Some 7,000 health staff need childcare support, says HSE chief

INMO advises nurses who are unable to work due to lack of childcare to seek full pay

About 7,000 health service staff have indicated they need some form of childcare support. Photograph: Frank Miller

About 7,000 health service staff have indicated they need some form of childcare support. Photograph: Frank Miller


About 7,000 health service staff have indicated they need some form of childcare support to continue working during the current coronavirus crisis, the head of the HSE has indicated.

HSE chief executive Paul Reid said on Sunday that a long-planned childcare scheme for essential workers was still under discussion among Government officials and public health specialists.

The Irish Nurses and Midwives Organisation (INMO) said subsequently that it was now advising members who could not attend work due to a lack of childcare “to notify their employer and seek full pay and possible temporary reassignment”.

INMO general secretary Phil Ní Sheaghdha said: “It is clearly discriminatory for a worker to lose out on income simply because the State refuses to provide childcare.”

The trade union Siptu said as well as staff taking annual leave and calling in sick to mind children, it has now heard that grandparents were becoming involved in looking after the children of some healthcare staff despite recommendations on “cocooning” as no alternatives were available.


Mr Reid maintained about 7,000 staff in the health service had said, in a survey the HSE had carried out in the last week or so, that they either had childcare problems at present or perceived such difficulties would arise in the future.

He suggested that if the Covid -19 crisis continued over a longer period, that arrangements for childcare which staff had put in place could become unsustainable.

He said while the number was relatively small out of a total health workforce of nearly 140,000, the HSE wanted to do what it could to see the issues addressed.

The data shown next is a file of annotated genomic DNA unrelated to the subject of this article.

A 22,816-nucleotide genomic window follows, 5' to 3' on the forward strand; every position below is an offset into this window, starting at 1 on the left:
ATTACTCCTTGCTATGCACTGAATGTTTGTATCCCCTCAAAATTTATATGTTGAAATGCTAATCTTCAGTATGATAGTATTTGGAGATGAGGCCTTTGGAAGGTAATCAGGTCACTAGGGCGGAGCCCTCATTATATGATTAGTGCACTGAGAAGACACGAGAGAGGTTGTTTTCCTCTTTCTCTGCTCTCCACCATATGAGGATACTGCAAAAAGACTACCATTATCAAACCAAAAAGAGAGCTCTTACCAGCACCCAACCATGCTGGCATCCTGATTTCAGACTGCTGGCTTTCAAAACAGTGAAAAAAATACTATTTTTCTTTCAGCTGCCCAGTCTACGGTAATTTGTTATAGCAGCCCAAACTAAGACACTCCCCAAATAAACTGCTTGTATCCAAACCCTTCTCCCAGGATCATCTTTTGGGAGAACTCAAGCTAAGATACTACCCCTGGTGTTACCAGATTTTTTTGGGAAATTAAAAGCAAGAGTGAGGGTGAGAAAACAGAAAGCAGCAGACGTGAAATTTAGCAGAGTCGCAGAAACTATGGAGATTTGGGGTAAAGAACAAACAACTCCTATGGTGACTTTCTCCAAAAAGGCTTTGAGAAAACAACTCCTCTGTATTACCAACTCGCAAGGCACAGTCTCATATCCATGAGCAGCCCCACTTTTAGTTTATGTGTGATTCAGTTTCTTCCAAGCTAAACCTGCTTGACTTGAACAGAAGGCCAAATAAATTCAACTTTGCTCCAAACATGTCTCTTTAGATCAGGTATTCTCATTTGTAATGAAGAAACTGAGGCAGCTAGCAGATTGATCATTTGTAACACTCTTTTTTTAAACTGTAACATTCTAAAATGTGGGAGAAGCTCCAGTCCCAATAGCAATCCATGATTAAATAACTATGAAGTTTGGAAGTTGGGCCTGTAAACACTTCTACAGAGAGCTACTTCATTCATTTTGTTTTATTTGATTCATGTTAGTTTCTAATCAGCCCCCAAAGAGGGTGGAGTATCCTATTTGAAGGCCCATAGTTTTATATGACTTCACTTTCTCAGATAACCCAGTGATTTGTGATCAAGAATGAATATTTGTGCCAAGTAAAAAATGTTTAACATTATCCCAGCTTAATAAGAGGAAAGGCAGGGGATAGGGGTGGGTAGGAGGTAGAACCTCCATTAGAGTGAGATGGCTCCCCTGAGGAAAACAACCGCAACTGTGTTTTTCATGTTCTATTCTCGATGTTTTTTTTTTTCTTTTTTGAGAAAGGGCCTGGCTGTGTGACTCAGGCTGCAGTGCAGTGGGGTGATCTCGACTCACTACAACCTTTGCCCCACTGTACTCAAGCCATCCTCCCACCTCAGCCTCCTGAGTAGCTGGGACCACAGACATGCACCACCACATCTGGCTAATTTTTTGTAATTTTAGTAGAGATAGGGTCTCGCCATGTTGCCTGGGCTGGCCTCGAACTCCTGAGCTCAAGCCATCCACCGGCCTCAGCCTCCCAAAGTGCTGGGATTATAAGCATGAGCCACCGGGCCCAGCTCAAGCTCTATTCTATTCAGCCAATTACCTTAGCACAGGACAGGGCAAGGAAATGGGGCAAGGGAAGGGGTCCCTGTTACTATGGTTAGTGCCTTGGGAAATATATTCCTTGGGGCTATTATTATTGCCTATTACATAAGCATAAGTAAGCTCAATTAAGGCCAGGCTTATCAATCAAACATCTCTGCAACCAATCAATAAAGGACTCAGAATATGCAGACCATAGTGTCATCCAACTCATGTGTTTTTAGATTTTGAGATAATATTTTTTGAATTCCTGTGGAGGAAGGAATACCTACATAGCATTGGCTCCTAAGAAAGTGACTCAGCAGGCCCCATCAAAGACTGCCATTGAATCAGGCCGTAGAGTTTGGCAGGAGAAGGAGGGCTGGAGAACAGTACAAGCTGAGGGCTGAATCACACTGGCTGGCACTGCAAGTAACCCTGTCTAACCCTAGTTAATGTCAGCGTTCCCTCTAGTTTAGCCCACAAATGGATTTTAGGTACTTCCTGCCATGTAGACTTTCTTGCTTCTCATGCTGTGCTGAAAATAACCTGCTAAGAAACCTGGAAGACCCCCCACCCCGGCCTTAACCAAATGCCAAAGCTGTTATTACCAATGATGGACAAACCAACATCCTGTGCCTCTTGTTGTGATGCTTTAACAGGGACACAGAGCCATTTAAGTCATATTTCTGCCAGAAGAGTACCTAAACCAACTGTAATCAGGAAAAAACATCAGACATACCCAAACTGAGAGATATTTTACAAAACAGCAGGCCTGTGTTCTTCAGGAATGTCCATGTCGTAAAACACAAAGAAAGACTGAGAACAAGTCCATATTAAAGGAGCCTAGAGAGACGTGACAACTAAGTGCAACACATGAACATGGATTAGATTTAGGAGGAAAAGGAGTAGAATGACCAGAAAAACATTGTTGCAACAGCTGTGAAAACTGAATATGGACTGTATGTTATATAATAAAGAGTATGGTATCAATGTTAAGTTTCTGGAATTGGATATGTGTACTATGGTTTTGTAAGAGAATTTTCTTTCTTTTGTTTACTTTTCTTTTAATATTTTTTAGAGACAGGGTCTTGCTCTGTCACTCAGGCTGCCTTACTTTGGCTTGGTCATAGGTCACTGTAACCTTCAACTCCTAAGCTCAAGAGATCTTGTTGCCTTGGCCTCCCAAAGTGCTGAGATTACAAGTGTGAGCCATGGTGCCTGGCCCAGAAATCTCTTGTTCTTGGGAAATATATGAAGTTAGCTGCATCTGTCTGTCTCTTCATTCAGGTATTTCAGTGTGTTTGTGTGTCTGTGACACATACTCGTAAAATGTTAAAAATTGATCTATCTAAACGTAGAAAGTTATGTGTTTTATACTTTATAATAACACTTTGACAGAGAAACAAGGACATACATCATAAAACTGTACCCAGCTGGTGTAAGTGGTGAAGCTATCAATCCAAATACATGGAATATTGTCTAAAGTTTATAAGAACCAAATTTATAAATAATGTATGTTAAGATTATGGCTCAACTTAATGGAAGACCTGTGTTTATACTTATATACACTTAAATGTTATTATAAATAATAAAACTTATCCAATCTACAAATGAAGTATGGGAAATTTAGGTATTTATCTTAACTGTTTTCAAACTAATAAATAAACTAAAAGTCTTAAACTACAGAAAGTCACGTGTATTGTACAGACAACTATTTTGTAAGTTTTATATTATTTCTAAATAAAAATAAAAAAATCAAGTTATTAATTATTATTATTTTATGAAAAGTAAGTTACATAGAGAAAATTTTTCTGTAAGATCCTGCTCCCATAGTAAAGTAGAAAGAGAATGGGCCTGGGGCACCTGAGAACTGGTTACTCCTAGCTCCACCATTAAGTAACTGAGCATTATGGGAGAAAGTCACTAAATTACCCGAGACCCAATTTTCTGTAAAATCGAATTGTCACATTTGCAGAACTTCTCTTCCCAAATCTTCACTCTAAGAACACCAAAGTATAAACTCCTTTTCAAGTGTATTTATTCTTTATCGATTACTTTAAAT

Mr Reid said the childcare issue was still being discussed through the National Public Health Emergency Team (NPHET)and senior officials in relevant Government departments.

In parliamentary correspondence to TDs, Minister for Children Katherine Zappone said intensive work has been ongoing in order to deliver a “safe and pragmatic solution that meets the needs of essential workers, is child centred, and protects any childcare practitioners who might volunteer”.

“No details have been finalised or agreements reached until such time as an NPHET recommendation and Government decision is made. Should such a decision be made, the Department of Children and Youth Affairs (DCYA) also awaits guidance from NPHET on a preferred model to minimise any public health concerns.

“Should Government and NPHET decide that reactivation of childcare services is required, DCYA will respond to the evidence of need and demand supplied by those sectors defined as essential for this purpose, and DCYA will be guided by NPHET on the model of care to minimise any public health concerns.”

Ms Ní Sheaghdha said childcare was one of its members’ biggest concerns at present.

“More than nine in 10 nurses and midwives are women, many with young families. When schools and creches are closed, many simply can’t attend work. This problem is going to get worse, not better. Government inaction is needlessly depleting the front lines of much-needed staff.

“The cheapest and most effective solution to this would be for Government to provide or fund childcare options for front-line health workers. There simply isn’t any other option if they want to properly staff our health service. We are blue in the face, calling for this for over a month now. Nurses and midwives should be at work, but the State simply is making it impossible for many to do so.”


The INMO believes that its advice is in line with guidance that issued from the Department of Public Expenditure which said that where a staff member could not work outside the home and could not perform their duties remotely , that he or she were still to be considered as actively on duty and available for work.

Siptu health division organiser Paul Bell said he believed the figure of 7,000 health staff concerned about childcare was “a conservative estimate”. He said Siptu welcomed the recognition of the issue by HSE management. However, he said it was now five weeks into the current crisis and the union had yet to receive any proposal on how childcare for essential workers was to be addressed by the Government.

Taoiseach Leo Varadkar said earlier this month that the Government was ready to push the button on providing childcare to essential healthcare workers.

However, he said it needed public health clearance in order for the initiative to go ahead.